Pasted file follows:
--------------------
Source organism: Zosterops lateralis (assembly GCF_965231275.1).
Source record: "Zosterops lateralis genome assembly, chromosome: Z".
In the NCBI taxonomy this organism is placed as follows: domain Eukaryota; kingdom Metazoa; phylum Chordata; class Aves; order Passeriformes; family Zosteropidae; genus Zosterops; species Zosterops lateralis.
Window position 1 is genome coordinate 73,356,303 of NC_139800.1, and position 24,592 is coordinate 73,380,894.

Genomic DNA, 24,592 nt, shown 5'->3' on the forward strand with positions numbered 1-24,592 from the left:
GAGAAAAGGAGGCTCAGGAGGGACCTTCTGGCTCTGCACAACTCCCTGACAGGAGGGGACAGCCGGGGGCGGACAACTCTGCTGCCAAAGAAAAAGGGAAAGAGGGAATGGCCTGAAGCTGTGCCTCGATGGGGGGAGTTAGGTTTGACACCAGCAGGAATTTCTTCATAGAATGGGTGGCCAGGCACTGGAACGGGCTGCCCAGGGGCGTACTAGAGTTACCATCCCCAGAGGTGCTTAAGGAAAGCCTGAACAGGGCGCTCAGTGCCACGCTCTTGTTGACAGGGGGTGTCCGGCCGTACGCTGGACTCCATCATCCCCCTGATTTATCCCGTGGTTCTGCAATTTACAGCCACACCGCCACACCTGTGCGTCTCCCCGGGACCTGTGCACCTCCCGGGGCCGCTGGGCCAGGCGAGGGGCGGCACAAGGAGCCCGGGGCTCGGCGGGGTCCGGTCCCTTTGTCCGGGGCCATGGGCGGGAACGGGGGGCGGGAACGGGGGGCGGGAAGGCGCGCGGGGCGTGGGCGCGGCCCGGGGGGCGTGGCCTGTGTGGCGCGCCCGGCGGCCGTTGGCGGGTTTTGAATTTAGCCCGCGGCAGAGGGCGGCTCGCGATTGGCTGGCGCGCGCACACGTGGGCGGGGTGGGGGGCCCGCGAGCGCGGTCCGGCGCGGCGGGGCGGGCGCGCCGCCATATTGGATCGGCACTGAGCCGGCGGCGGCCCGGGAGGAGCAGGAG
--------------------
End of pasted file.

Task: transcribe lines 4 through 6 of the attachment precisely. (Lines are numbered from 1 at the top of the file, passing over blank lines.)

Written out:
Window position 1 is genome coordinate 73,356,303 of NC_139800.1, and position 24,592 is coordinate 73,380,894.

Genomic DNA, 24,592 nt, shown 5'->3' on the forward strand with positions numbered 1-24,592 from the left:
GAGAAAAGGAGGCTCAGGAGGGACCTTCTGGCTCTGCACAACTCCCTGACAGGAGGGGACAGCCGGGGGCGGACAACTCTGCTGCCAAAGAAAAAGGGAAAGAGGGAATGGCCTGAAGCTGTGCCTCGATGGGGGGAGTTAGGTTTGACACCAGCAGGAATTTCTTCATAGAATGGGTGGCCAGGCACTGGAACGGGCTGCCCAGGGGCGTACTAGAGTTACCATCCCCAGAGGTGCTTAAGGAAAGCCTGAACAGGGCGCTCAGTGCCACGCTCTTGTTGACAGGGGGTGTCCGGCCGTACGCTGGACTCCATCATCCCCCTGATTTATCCCGTGGTTCTGCAATTTACAGCCACACCGCCACACCTGTGCGTCTCCCCGGGACCTGTGCACCTCCCGGGGCCGCTGGGCCAGGCGAGGGGCGGCACAAGGAGCCCGGGGCTCGGCGGGGTCCGGTCCCTTTGTCCGGGGCCATGGGCGGGAACGGGGGGCGGGAACGGGGGGCGGGAAGGCGCGCGGGGCGTGGGCGCGGCCCGGGGGGCGTGGCCTGTGTGGCGCGCCCGGCGGCCGTTGGCGGGTTTTGAATTTAGCCCGCGGCAGAGGGCGGCTCGCGATTGGCTGGCGCGCGCACACGTGGGCGGGGTGGGGGGCCCGCGAGCGCGGTCCGGCGCGGCGGGGCGGGCGCGCCGCCATATTGGATCGGCACTGAGCCGGCGGCGGCCCGGGAGGAGCAGGAG